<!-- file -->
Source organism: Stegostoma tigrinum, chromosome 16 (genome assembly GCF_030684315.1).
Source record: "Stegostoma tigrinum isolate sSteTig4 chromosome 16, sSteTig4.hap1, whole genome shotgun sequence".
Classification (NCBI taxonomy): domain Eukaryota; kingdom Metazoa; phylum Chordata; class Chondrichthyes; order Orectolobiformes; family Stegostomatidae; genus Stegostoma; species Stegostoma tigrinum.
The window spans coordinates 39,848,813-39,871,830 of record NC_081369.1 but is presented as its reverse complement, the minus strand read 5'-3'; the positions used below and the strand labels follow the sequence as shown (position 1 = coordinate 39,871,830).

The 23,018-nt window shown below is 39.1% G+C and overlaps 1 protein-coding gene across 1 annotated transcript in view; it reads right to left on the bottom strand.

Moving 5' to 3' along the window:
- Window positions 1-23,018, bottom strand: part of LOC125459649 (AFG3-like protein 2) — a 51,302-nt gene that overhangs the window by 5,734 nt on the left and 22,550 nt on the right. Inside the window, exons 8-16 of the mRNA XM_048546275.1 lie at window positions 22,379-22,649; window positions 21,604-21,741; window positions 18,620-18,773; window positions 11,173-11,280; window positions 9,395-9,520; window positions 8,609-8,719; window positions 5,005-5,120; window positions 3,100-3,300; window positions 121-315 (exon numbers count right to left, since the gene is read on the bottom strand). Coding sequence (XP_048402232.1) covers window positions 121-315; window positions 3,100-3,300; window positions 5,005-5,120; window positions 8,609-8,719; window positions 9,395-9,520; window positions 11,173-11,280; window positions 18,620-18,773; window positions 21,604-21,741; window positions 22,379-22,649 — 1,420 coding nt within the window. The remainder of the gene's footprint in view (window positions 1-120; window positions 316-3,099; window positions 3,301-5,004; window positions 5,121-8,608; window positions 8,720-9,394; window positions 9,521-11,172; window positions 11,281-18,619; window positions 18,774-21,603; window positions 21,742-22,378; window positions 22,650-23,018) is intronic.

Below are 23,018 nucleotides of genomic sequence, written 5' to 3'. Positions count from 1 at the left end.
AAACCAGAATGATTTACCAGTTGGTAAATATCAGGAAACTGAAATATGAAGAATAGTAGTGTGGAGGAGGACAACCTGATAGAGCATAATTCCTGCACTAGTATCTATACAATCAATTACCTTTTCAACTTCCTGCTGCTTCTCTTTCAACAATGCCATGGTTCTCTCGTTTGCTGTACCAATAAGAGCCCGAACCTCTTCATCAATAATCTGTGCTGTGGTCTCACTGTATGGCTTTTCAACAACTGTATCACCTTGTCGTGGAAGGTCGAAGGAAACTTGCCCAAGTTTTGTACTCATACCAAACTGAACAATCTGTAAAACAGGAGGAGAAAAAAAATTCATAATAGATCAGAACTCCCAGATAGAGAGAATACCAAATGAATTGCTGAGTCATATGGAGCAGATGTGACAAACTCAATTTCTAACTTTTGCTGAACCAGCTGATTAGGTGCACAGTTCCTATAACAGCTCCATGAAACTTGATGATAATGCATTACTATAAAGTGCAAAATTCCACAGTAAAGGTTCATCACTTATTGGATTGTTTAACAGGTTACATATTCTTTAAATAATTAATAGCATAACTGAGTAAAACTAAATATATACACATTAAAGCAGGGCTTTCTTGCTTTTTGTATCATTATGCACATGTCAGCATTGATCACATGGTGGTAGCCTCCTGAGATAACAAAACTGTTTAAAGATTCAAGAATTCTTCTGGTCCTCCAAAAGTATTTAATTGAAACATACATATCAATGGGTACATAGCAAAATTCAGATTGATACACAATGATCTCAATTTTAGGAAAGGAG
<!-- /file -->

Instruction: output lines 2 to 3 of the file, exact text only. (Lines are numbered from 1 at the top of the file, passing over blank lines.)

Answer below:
Source record: "Stegostoma tigrinum isolate sSteTig4 chromosome 16, sSteTig4.hap1, whole genome shotgun sequence".
Classification (NCBI taxonomy): domain Eukaryota; kingdom Metazoa; phylum Chordata; class Chondrichthyes; order Orectolobiformes; family Stegostomatidae; genus Stegostoma; species Stegostoma tigrinum.